A Florida judge says a prayer lawsuit against a high school athletic league should be tossed out. The Freedom From Religion Foundation filed an amicus brief in the case.
U.S. District Court Magistrate Judge Amanda Arnold Sansone issued a Feb. 3 recommendation to dismiss a case brought by Cambridge Christian School against the Florida High School Athletic Association (FHSAA). The First Liberty Institute, a Christian advocacy group, filed the suit in September, arguing that the association was mandated to allow Cambridge Christian to deliver a Christian prayer over the public address system at state championship events in which the school participates. Sansone found that Cambridge Christian’s request for a preliminary injunction should be denied and its suit should be dismissed.
FFRF and its chapter, the Central Florida Freethought Community, filed an amicus brief in the case, arguing that the school did not have a First Amendment right to commandeer the public address system. “Cambridge Christian wants to force a state agency to promote its Christian message through a mechanism limited to conveying government speech,” FFRF stated in its brief.
The judge’s recommendation likewise found that the prayer would be viewed as coming from the government. Sansone wrote that she reached “the inescapable conclusion that the nature of the entirety of the speech, including the proposed prayer, throughout the championship game over the loudspeaker is government speech.”
Cambridge Christian’s free exercise claim was also recommended for dismissal. The report noted that the suit did not include “a single allegation that Cambridge Christian or any of its members were deprived of their right to pray at the championship game. On the contrary, both Cambridge Christian’s team and the opposing team were permitted to pray together at the most centrally focused and public area of the stadium — the 50-yard line.” Sansone wrote that she “remains at a loss as to how the FHSAA’s refusal to permit Cambridge Christian to utilize the FHSAA-controlled loudspeaker to broadcast the teams’ pre-game prayer violated Cambridge Christian’s or its members’ rights under the Free Exercise Clause.”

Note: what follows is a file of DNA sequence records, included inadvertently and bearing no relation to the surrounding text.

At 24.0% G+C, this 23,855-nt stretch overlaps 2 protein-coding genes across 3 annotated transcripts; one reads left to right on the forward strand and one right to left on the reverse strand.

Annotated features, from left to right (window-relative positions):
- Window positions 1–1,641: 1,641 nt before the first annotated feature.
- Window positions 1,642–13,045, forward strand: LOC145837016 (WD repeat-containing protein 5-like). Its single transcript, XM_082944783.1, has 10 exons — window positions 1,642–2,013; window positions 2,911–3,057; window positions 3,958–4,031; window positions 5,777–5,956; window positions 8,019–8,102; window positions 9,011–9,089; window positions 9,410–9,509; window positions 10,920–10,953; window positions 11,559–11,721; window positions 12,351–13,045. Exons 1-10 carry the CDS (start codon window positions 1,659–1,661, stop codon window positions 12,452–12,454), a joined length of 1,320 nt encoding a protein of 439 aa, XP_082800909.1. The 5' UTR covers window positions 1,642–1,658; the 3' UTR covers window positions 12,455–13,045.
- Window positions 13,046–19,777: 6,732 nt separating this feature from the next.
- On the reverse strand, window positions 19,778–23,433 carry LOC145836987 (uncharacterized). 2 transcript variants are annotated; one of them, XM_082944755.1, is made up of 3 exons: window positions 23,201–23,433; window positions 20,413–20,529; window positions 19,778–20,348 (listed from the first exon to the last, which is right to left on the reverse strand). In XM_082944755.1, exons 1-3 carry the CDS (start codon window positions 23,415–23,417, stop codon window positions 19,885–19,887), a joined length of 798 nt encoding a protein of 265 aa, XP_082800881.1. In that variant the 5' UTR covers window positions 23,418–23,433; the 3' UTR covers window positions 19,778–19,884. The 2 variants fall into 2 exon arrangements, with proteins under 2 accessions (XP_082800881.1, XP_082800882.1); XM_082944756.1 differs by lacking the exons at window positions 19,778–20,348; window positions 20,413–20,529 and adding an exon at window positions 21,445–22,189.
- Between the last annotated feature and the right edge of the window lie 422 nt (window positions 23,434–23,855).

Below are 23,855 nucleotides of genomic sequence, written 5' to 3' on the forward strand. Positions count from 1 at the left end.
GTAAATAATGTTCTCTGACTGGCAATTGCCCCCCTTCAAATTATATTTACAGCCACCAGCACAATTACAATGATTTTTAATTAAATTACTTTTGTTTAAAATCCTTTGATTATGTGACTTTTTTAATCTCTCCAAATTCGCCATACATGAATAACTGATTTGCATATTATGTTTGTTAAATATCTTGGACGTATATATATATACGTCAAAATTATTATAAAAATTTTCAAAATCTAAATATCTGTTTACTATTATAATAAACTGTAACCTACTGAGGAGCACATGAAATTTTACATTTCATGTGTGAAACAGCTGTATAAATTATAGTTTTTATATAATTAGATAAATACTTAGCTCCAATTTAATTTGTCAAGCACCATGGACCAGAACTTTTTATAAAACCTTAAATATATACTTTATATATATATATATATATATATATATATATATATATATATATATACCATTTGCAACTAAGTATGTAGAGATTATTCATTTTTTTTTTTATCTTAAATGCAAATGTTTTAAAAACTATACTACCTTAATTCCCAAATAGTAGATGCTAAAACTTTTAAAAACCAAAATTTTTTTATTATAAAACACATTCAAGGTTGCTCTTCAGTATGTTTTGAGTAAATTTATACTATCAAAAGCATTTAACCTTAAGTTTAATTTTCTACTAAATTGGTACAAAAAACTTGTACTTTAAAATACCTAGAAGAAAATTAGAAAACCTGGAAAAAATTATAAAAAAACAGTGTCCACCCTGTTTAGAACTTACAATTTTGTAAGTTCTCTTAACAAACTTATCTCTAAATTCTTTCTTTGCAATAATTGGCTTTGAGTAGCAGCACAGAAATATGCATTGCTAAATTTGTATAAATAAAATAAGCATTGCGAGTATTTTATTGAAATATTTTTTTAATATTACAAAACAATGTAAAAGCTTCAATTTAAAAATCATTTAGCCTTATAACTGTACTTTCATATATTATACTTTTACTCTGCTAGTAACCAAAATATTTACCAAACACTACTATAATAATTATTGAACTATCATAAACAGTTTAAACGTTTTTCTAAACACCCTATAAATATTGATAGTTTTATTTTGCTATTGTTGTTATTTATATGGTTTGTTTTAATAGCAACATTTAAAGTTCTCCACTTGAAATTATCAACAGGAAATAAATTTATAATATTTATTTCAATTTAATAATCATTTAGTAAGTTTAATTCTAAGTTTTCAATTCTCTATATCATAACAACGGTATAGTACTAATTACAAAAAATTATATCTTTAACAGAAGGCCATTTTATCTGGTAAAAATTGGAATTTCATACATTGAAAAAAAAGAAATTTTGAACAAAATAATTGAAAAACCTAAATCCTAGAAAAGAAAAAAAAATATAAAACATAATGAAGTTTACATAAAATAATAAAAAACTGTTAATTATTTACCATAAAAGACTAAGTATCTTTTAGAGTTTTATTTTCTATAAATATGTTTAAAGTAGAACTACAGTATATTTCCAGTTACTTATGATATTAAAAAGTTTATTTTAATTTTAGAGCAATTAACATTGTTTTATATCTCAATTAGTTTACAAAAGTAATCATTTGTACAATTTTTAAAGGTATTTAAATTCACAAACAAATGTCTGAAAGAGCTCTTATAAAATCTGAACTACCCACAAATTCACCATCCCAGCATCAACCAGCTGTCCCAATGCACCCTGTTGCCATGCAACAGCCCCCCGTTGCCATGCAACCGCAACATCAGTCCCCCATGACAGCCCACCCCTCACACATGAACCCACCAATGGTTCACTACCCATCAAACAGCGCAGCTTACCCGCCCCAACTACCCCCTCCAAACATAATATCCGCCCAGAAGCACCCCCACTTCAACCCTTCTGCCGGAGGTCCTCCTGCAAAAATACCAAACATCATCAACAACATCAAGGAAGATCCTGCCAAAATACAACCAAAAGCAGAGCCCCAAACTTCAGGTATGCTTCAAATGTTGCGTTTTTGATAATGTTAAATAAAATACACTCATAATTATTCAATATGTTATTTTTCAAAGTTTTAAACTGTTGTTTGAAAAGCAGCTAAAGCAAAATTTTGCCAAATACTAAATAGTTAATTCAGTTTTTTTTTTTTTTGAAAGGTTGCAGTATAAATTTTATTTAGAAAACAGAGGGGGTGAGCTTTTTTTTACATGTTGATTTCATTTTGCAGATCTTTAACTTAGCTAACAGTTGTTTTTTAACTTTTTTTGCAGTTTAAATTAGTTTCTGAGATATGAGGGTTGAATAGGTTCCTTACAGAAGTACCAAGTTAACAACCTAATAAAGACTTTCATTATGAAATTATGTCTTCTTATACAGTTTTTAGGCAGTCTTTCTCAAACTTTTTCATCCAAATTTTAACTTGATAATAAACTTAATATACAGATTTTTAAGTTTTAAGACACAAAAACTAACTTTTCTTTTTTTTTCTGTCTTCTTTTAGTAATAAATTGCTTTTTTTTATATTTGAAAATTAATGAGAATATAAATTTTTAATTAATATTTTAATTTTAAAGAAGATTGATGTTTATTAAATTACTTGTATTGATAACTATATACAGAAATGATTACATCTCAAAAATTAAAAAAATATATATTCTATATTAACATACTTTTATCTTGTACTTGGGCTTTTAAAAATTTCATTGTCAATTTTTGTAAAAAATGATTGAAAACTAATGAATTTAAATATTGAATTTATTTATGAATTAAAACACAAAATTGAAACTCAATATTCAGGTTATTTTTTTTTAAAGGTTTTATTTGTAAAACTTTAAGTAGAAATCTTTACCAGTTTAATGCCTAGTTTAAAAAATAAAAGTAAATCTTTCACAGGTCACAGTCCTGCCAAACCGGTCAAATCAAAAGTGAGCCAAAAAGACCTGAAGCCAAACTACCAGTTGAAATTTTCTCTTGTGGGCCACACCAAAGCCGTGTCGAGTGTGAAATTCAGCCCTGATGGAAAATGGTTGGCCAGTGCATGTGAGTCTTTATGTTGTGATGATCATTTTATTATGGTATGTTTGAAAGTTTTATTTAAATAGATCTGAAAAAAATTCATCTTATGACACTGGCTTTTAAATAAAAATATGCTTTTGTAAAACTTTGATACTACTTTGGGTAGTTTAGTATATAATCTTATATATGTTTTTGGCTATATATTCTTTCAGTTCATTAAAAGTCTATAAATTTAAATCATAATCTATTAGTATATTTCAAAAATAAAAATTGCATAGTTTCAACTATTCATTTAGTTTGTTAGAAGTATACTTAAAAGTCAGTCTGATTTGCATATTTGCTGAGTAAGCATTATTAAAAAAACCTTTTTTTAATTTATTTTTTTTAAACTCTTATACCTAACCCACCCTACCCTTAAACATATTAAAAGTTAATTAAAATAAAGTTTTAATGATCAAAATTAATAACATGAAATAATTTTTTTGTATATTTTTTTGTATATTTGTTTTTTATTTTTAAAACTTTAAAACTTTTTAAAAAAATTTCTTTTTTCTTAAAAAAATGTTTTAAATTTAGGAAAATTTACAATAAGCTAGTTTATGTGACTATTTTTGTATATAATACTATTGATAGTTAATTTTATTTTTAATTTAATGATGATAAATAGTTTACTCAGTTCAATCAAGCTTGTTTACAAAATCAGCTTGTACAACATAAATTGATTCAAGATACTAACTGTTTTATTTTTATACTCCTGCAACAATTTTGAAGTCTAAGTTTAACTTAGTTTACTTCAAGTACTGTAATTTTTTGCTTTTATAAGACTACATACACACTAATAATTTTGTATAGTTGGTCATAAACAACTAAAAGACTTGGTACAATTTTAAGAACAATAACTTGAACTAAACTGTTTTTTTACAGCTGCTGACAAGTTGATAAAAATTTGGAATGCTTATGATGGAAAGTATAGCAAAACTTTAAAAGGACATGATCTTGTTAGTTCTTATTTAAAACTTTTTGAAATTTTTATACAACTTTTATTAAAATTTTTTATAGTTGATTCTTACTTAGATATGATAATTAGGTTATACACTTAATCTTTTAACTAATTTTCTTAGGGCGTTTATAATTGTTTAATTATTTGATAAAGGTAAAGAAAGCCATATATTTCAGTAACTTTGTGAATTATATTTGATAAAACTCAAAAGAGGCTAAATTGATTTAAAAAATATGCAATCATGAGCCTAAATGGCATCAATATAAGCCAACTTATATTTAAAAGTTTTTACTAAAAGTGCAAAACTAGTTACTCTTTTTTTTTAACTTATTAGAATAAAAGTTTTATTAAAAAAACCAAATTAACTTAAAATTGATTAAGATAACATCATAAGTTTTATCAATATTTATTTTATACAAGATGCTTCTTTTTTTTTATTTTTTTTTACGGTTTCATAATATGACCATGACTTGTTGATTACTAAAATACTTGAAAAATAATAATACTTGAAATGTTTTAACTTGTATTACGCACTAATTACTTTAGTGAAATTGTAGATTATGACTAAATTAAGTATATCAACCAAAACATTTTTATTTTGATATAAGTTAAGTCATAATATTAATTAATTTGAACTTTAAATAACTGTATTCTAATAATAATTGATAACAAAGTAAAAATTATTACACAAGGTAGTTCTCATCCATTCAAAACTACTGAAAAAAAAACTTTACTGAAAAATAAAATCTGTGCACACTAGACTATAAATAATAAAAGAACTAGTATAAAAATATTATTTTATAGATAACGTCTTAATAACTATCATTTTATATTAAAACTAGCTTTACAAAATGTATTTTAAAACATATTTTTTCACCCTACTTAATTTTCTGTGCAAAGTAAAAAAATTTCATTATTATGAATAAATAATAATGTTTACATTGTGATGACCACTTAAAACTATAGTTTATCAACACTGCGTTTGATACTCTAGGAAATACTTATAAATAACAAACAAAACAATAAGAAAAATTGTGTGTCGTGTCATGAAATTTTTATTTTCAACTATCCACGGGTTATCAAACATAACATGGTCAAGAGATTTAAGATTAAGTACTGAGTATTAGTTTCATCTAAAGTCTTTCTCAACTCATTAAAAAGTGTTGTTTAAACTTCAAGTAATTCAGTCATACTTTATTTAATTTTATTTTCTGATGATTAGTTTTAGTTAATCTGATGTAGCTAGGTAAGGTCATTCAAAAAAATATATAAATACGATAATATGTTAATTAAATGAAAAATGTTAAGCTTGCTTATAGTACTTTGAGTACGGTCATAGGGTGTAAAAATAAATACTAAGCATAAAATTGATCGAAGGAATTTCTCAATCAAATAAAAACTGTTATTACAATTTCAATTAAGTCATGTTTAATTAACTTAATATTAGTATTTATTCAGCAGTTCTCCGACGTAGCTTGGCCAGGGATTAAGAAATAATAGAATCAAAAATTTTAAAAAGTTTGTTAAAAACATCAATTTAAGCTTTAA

“The Central Florida Freethought Community applauds the magistrate judge’s decision to dismiss, since Cambridge Christian was not denied the right to pray at all,” says the organization’s board member Keith Becher. “The FHSAA, as a state actor, has an appropriate policy in place and should be commended for following it. This is simply a case of a Christian school not being allowed to use the machinery of the government to further its mission of evangelism.”
FFRF Co-President Annie Laurie Gaylor adds, “This case represents an extraordinary sense of entitlement by a Christian school that wants to impose its religion on anyone who is present at a state-sponsored game.”
The magistrate judge’s report and recommendation was submitted to District Judge Charlene Edwards Honeywell, who may adopt the recommendation or author her own decision.